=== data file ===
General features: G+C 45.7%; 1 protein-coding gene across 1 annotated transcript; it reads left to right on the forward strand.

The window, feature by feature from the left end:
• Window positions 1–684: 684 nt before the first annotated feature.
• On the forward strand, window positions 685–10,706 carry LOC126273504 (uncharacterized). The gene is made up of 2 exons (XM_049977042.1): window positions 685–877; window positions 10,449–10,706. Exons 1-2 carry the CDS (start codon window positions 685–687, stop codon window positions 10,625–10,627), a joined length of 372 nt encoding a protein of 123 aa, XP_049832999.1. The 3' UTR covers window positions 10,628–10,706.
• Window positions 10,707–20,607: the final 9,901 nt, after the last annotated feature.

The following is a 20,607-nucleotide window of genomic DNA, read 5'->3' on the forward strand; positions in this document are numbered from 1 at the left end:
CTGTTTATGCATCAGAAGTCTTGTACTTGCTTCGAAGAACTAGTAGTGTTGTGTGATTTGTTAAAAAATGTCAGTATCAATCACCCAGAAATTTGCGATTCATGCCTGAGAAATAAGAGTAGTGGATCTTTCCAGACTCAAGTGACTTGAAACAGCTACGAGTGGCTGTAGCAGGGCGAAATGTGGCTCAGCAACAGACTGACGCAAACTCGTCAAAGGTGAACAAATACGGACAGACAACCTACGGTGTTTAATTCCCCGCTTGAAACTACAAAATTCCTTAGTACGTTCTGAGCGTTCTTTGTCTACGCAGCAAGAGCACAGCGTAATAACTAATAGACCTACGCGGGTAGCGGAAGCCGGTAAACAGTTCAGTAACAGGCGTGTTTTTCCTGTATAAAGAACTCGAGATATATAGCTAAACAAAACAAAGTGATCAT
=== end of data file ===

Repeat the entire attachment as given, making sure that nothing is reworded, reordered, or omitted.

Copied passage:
General features: G+C 45.7%; 1 protein-coding gene across 1 annotated transcript; it reads left to right on the forward strand.

The window, feature by feature from the left end:
• Window positions 1–684: 684 nt before the first annotated feature.
• On the forward strand, window positions 685–10,706 carry LOC126273504 (uncharacterized). The gene is made up of 2 exons (XM_049977042.1): window positions 685–877; window positions 10,449–10,706. Exons 1-2 carry the CDS (start codon window positions 685–687, stop codon window positions 10,625–10,627), a joined length of 372 nt encoding a protein of 123 aa, XP_049832999.1. The 3' UTR covers window positions 10,628–10,706.
• Window positions 10,707–20,607: the final 9,901 nt, after the last annotated feature.

The following is a 20,607-nucleotide window of genomic DNA, read 5'->3' on the forward strand; positions in this document are numbered from 1 at the left end:
CTGTTTATGCATCAGAAGTCTTGTACTTGCTTCGAAGAACTAGTAGTGTTGTGTGATTTGTTAAAAAATGTCAGTATCAATCACCCAGAAATTTGCGATTCATGCCTGAGAAATAAGAGTAGTGGATCTTTCCAGACTCAAGTGACTTGAAACAGCTACGAGTGGCTGTAGCAGGGCGAAATGTGGCTCAGCAACAGACTGACGCAAACTCGTCAAAGGTGAACAAATACGGACAGACAACCTACGGTGTTTAATTCCCCGCTTGAAACTACAAAATTCCTTAGTACGTTCTGAGCGTTCTTTGTCTACGCAGCAAGAGCACAGCGTAATAACTAATAGACCTACGCGGGTAGCGGAAGCCGGTAAACAGTTCAGTAACAGGCGTGTTTTTCCTGTATAAAGAACTCGAGATATATAGCTAAACAAAACAAAGTGATCAT